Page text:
CHICAGO - Leaving home for college can be a scary time for young students, especially for Christians attending a secular school.
Lauren Dueck remembers first entering the University of Chicago.
"It's intimidating at first," she said. "When I came, I was very nervous about how people would see me, especially since I came from a very conservative subculture."
Dueck eventually broke the spiritual ice with fellow students. She said the InterVarsity Christian Fellowship group on campus made a big difference in her college experience.
The University of Chicago is one college where InterVarsity has experienced growth.
In the last two years, the group has doubled in size on the campus. There are 86 new InterVarsity chapters, and conversions have increased nearly 70 percent in the last five years.
"We've seen the spiritual temperature on this campus going up," said University of Illinois InterVarsity staff member Nick Price. "Students are asking a lot of questions and being willing to engage about deeper discussions like, 'Is there a God and if so, who is He?'"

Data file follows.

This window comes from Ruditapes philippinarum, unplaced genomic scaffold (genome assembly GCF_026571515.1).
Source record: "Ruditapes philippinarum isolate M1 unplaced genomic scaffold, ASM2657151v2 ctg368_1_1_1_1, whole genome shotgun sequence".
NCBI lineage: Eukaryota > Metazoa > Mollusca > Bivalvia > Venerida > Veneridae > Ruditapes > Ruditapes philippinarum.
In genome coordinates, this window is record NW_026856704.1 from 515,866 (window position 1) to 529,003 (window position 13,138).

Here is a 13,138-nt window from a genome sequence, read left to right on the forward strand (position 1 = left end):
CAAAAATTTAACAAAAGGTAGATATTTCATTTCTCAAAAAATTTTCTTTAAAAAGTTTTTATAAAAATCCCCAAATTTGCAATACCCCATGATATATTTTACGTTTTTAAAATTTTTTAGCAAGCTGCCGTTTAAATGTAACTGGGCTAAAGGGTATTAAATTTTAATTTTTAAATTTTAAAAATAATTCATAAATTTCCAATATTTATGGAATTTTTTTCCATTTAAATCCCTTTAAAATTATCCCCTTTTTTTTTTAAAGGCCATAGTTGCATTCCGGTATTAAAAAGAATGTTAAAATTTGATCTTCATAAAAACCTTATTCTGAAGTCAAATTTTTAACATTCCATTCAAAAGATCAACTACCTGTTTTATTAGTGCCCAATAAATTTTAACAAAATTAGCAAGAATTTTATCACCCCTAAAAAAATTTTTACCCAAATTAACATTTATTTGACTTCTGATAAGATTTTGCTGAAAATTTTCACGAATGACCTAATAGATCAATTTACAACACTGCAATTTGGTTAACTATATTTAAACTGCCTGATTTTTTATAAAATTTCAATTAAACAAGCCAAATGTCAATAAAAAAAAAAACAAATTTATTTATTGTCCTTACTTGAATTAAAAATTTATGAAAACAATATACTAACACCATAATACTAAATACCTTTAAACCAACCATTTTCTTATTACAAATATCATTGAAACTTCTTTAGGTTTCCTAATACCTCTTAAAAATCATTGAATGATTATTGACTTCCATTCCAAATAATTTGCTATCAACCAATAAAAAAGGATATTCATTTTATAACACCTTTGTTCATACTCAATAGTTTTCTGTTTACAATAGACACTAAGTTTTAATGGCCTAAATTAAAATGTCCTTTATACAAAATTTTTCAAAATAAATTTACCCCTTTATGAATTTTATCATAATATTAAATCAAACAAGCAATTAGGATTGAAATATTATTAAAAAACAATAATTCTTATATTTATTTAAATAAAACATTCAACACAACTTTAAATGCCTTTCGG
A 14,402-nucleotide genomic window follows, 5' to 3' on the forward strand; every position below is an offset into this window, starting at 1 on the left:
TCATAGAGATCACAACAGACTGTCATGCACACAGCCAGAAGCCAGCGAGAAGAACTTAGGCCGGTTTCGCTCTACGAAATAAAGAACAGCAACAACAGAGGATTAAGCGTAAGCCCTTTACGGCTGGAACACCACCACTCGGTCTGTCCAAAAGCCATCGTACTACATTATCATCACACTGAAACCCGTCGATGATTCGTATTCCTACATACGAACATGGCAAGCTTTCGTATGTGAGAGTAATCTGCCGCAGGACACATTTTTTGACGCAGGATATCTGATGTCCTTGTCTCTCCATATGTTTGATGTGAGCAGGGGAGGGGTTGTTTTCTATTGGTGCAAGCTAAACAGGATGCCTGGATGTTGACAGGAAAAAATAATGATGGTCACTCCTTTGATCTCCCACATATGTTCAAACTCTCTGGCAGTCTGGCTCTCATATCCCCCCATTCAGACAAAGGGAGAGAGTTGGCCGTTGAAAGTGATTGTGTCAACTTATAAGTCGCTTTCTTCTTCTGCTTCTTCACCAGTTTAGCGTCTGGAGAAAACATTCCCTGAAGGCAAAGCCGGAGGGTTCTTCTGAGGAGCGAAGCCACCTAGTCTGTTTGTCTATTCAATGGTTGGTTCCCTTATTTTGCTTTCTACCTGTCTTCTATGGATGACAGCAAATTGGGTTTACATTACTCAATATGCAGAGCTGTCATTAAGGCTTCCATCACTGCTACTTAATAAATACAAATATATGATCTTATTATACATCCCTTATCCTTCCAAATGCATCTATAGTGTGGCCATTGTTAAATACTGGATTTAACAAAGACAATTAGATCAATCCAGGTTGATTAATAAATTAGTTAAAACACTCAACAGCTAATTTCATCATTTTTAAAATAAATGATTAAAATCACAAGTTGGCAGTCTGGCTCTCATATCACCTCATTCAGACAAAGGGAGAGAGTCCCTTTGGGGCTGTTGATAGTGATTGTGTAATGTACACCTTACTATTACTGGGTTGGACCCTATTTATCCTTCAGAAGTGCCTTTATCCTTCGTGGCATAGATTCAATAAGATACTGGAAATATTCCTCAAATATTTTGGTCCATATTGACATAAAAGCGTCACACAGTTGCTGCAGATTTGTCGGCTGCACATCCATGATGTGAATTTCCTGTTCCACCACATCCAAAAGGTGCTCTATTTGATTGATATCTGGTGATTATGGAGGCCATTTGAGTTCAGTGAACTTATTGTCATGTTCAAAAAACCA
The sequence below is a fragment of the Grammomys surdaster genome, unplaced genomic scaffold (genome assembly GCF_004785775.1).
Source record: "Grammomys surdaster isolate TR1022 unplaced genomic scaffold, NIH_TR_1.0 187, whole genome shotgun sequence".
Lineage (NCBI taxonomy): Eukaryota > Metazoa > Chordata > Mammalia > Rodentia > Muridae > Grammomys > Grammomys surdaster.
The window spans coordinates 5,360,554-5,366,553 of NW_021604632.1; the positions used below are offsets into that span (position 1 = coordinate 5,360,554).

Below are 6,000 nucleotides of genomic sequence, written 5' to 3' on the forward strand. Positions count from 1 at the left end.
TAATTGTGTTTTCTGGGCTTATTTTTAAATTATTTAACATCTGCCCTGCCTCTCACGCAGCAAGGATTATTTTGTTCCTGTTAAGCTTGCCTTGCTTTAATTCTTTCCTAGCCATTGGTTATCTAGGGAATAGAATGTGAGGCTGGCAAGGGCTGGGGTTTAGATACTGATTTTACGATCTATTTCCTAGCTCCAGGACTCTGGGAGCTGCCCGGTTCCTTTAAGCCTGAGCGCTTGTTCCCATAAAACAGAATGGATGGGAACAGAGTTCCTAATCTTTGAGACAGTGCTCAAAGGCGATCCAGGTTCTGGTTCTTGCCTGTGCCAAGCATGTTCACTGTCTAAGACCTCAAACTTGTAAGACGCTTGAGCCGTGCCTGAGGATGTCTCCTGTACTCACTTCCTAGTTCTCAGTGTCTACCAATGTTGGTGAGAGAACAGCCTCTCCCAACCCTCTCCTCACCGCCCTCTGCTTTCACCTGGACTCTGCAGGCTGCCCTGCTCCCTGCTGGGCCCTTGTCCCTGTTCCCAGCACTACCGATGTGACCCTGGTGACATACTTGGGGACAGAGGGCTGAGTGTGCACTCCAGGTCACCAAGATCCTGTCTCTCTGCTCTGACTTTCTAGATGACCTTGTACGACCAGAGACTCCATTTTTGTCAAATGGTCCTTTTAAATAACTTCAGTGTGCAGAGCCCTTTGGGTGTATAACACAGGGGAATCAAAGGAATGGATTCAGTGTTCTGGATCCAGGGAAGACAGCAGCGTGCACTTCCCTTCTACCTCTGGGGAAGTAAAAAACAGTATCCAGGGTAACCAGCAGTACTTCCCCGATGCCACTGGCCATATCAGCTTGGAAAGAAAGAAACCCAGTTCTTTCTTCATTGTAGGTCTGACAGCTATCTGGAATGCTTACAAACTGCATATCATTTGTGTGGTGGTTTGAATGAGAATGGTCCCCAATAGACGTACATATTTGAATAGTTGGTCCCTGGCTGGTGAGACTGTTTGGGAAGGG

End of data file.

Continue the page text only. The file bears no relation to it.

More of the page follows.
Price recently prepared students for an evening of evangelism training.
InterVarsity's proactive approach is what has led to most of its growth.
"People were willing to talk about the tough issues and tackle them," Alex Bultman, a new believer, recalled. "And when I had question,s they would answer them or say, 'I don't know, but let's look into this together.'"
Dueck now leads her alma mater's InterVarsity chapter. She and area director Dan Shiau say their growth is a direct result of prayer, and students who've shifted their mindset.
"There isn't as much of a mentality of, 'Oh, let's go to campus and we'll set up shop and we'll have a group and it will be nice and comfortable and great for Christians.' There's much more of an attitude of 'We're on campus [and] here for a reason. Let's be an influence,'" Shiau explained.
"What happens is that when you have students decide they want to make sacrifices for the sake of their faith, they want to live life on a mission," Dueck added. "They want to see their friends come to know Jesus. That's a contagious attitude."
Originally aired December 21, 2010.